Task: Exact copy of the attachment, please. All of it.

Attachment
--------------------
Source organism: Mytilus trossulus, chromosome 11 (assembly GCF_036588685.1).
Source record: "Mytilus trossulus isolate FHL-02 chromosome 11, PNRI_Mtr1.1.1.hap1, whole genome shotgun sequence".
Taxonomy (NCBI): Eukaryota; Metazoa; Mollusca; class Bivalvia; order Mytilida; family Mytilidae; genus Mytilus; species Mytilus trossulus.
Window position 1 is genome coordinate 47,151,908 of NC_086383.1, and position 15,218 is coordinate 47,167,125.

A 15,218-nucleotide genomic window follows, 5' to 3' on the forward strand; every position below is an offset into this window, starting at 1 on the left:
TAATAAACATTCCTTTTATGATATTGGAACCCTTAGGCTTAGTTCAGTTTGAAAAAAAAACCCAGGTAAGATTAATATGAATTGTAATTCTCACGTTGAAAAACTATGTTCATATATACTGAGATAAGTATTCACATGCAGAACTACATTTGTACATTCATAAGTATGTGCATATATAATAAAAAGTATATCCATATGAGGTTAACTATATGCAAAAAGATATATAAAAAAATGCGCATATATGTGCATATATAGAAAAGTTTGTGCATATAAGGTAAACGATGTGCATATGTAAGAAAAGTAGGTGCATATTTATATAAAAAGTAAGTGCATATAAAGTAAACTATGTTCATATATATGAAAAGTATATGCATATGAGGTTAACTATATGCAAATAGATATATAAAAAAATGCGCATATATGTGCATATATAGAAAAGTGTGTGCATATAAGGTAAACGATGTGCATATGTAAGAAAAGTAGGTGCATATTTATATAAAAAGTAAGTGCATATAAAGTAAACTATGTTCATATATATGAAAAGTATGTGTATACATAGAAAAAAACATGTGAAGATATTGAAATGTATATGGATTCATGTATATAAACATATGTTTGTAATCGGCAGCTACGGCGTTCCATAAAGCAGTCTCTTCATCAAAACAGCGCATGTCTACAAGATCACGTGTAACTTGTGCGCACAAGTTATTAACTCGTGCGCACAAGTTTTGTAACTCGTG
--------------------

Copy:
Source organism: Mytilus trossulus, chromosome 11 (assembly GCF_036588685.1).
Source record: "Mytilus trossulus isolate FHL-02 chromosome 11, PNRI_Mtr1.1.1.hap1, whole genome shotgun sequence".
Taxonomy (NCBI): Eukaryota; Metazoa; Mollusca; class Bivalvia; order Mytilida; family Mytilidae; genus Mytilus; species Mytilus trossulus.
Window position 1 is genome coordinate 47,151,908 of NC_086383.1, and position 15,218 is coordinate 47,167,125.

A 15,218-nucleotide genomic window follows, 5' to 3' on the forward strand; every position below is an offset into this window, starting at 1 on the left:
TAATAAACATTCCTTTTATGATATTGGAACCCTTAGGCTTAGTTCAGTTTGAAAAAAAAACCCAGGTAAGATTAATATGAATTGTAATTCTCACGTTGAAAAACTATGTTCATATATACTGAGATAAGTATTCACATGCAGAACTACATTTGTACATTCATAAGTATGTGCATATATAATAAAAAGTATATCCATATGAGGTTAACTATATGCAAAAAGATATATAAAAAAATGCGCATATATGTGCATATATAGAAAAGTTTGTGCATATAAGGTAAACGATGTGCATATGTAAGAAAAGTAGGTGCATATTTATATAAAAAGTAAGTGCATATAAAGTAAACTATGTTCATATATATGAAAAGTATATGCATATGAGGTTAACTATATGCAAATAGATATATAAAAAAATGCGCATATATGTGCATATATAGAAAAGTGTGTGCATATAAGGTAAACGATGTGCATATGTAAGAAAAGTAGGTGCATATTTATATAAAAAGTAAGTGCATATAAAGTAAACTATGTTCATATATATGAAAAGTATGTGTATACATAGAAAAAAACATGTGAAGATATTGAAATGTATATGGATTCATGTATATAAACATATGTTTGTAATCGGCAGCTACGGCGTTCCATAAAGCAGTCTCTTCATCAAAACAGCGCATGTCTACAAGATCACGTGTAACTTGTGCGCACAAGTTATTAACTCGTGCGCACAAGTTTTGTAACTCGTG